Posted by: possumjones | March 5, 2009

Is God an American? A Journey Into the Spirit of Being Equally Yoked.

In the spirit of transparency, I am internally travelling and better defining my spirituality and, that is where everything begins. I am a God-fearing, extremely spiritual man at the core of everything. Early on, God talked to me about the ordainment of my life. From as far back as I can remember, I would receive edicts of behavior and windows of the future thru thoughts, dreams, experiences, and sometimes even people, which have all shaped my life and my relationship with God.


Growing Up With God

My background is Southern Baptist; as many of us in from the country are. The developmental years (0-11) were spent in intimate religious settings; small-town southern churches and “several” Atlanta-Area Baptist churches. I was fortunate to go through the religious discovery process with my mother and my father as they both sought more from their religion than was availed them in their upbringing and respective small towns.

My mother longed for simple religious investment, free of frills and/or what she considered irrelevant spiritual expression. Needless to say, that in the black church we often ran into situations that made her uncomfortable. The thing I remember the most was how irritated she would become at sanctified churches when the dancing, singing, and chanting would begin. I later found out that her disdain was a result of experiences from her childhood upon which she carried into adulthood. Ironically, the first church I ever joined was a sanctified church off of Moreland when I was 9 or 10 years old. The church, and myself, were growing spiritually. We began in a shopping center and, within a short period of time, moved into a larger sanctuary. Although we were growing large, I felt the intimacy of the church and my relationship with God; what my mother seemed to have been seeking for years. One day, during communion, I felt this “cold rush” thru my body and began to cry. I had never taken communion before; never even felt inclined to. But on this day, the sun seemed to be pointing at me thru the window, the music seemed to flow thru my body like water, the sound of angels were ringing in my ears, and, when I decided to get up and speak, it felt like I was floating across the floor and the words seemed to flow completely out of my control. I remember, it seemed as if the congregation was crying out with me and as if they all were hugging me at the same time even though everyone was still in their seats. That day, I joined the church and, needless to say, that made my mother pretty angry as she was not a member, nor did she approve of the sanctified format. Fortunately, she allowed me discover God within this group of worshippers without discouragement. Unfortunately, the congregation’s growth was not proportionate to that of the church, nor proportionate to mine with God. The personal and intimate relationships were usurped by greed and envy. This was probably the first incident which created an aversion to the large church and any discussions of prosperity, at church, within a worldly context. After a couple of years, the reset button was hit on “my” search. I attended church with my mother until I was 15. I grew weary of going thru “her” journey with a complete disregard of my own. We attended at least 20 area churches; each of which we would visit several times and have a full discussion about what we were looking for. How this church or that church provided a means or vehicle for achieving spiritual nirvana. I believed our approaches were just vastly different.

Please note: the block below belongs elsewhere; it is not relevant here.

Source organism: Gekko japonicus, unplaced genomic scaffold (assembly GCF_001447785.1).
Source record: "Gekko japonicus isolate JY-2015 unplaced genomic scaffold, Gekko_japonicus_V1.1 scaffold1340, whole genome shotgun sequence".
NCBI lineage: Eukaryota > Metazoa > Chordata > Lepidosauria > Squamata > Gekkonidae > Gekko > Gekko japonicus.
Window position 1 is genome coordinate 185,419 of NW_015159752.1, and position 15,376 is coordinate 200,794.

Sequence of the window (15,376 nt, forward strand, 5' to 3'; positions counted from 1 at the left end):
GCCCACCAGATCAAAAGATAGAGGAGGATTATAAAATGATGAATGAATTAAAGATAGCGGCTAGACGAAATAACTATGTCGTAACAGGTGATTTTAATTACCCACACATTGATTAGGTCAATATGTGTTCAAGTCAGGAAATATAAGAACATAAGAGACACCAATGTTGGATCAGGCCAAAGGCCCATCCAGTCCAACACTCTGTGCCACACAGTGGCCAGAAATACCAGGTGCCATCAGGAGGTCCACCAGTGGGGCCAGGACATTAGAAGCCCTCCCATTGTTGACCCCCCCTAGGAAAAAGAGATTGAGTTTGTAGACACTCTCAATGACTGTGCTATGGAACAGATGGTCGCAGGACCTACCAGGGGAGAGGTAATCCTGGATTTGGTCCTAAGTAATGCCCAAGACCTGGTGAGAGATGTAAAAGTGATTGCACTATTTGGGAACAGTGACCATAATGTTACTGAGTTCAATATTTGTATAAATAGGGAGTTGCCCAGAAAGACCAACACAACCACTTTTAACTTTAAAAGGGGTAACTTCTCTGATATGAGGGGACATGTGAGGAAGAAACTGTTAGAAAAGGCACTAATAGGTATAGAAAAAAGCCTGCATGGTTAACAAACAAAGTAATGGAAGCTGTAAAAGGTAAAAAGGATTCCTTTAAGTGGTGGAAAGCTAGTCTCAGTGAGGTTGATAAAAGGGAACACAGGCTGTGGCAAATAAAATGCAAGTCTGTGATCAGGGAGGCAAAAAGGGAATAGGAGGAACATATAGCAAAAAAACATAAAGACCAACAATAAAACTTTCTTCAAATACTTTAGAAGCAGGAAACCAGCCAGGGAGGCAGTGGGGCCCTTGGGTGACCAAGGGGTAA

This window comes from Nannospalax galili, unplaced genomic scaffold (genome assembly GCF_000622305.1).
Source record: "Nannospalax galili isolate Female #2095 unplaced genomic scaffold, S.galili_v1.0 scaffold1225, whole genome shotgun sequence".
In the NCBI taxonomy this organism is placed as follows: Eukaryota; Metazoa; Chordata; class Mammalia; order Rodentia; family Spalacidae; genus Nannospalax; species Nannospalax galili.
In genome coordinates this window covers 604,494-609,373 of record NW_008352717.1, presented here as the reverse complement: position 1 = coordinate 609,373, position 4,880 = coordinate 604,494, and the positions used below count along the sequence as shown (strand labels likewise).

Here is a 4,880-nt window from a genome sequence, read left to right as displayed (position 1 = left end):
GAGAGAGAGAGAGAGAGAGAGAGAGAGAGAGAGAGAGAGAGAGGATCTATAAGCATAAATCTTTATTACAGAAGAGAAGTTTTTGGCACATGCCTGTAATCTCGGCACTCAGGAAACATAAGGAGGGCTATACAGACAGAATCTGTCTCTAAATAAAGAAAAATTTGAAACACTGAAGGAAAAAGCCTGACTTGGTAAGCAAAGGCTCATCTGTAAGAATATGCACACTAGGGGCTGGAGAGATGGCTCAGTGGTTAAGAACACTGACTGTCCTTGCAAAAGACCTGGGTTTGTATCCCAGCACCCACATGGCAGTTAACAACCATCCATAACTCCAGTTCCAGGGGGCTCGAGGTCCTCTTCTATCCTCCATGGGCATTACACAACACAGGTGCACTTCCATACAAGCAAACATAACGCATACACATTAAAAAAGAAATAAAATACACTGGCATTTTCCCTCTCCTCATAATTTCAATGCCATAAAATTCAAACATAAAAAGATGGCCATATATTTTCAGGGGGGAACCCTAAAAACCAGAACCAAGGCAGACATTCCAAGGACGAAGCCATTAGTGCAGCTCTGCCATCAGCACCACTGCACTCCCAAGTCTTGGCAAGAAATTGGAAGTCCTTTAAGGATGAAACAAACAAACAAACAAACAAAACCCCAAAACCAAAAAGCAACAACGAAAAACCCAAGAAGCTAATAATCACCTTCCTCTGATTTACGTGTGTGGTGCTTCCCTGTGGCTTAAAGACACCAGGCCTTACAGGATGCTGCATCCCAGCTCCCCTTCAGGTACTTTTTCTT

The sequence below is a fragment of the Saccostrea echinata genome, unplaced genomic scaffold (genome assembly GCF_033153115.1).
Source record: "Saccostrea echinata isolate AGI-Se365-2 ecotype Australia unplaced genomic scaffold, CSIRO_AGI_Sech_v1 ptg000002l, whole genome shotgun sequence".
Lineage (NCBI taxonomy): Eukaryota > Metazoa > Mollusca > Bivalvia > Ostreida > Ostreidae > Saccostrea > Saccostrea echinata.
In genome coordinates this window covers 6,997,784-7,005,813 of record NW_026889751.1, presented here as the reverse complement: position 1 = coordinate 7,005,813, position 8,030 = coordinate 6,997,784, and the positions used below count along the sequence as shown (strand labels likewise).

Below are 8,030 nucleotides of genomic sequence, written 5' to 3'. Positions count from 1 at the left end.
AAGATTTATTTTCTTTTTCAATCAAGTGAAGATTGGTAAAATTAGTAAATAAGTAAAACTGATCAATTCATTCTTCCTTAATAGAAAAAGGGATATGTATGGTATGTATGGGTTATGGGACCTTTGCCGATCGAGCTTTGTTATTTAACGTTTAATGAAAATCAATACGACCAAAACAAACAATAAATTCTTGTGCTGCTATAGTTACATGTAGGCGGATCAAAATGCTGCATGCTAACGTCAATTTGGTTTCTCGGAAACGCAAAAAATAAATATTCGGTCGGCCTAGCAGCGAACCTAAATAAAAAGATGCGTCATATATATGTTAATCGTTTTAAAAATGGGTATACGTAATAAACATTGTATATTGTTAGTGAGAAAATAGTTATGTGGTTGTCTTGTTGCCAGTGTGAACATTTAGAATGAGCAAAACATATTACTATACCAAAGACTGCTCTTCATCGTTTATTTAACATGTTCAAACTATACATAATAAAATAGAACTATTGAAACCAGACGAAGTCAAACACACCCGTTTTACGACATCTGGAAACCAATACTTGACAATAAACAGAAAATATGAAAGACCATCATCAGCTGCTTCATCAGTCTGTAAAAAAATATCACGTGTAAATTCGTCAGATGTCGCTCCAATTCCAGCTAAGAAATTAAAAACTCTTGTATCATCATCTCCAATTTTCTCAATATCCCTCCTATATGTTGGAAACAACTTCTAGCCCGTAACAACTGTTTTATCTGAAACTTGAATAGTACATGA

My father’s approach was very different from that of my mother. He would “pound” on my spirituality from an intellectual point-of-view, constantly giving me books and articles on the history of civilization; which are the basis of all religion. My dad’s family is Jehovah’s Witnesses, although they never took me on any of the evangelical excursions. He told me last year that they never wanted to push me in one direction or another, but wanted to provide me with a similar (if not the same) spiritual foundation. As I mentioned before, I remember receiving direction from God, and I knew I could talk to my dad about it without provocation; which very dissimilar to discussions with my mom. My dad seemed to join me in my search of a proper relationship. I originally thought this was because our perspectives and beliefs were the same; however, I found out later that he was merely encouraging me and it had very little to do with his beliefs. What I seem to remember the most about my dad’s relationship with God was that it was always “put God first and you can’t go wrong”. I understood that he was a Christian, but I could not understand why he was so interested in Catholicism, the Pilgrim’s Church, and the Holy Apostolic teachings. Today, I still don’t know but he is passionate about it. In addition to put God first, my dad was adamant about exposing me to as much of the world as possible; especially from a spiritual point of view. I remember sitting with several of my dad’s friends and discussing religion from their points-of-view; his friends/family from Africa, Jewish friends, Muslim friends, Hindu friends, Russian friends, English friends, Hispanic Catholics, Iranian friends, even atheists; everyone. I don’t remember details of every discussion, but I remember that if given enough time, we discuss spirituality with anyone. If there was a documentary on PBS or cable about religion, we would watch it; that goes all the way up to last year. What I always got from being around daddy was that, in the big scheme of things, the world is “small” and is completely available to you. God has his arms around this whole thing and there’s nothing wrong with discovering as much as you can while you can.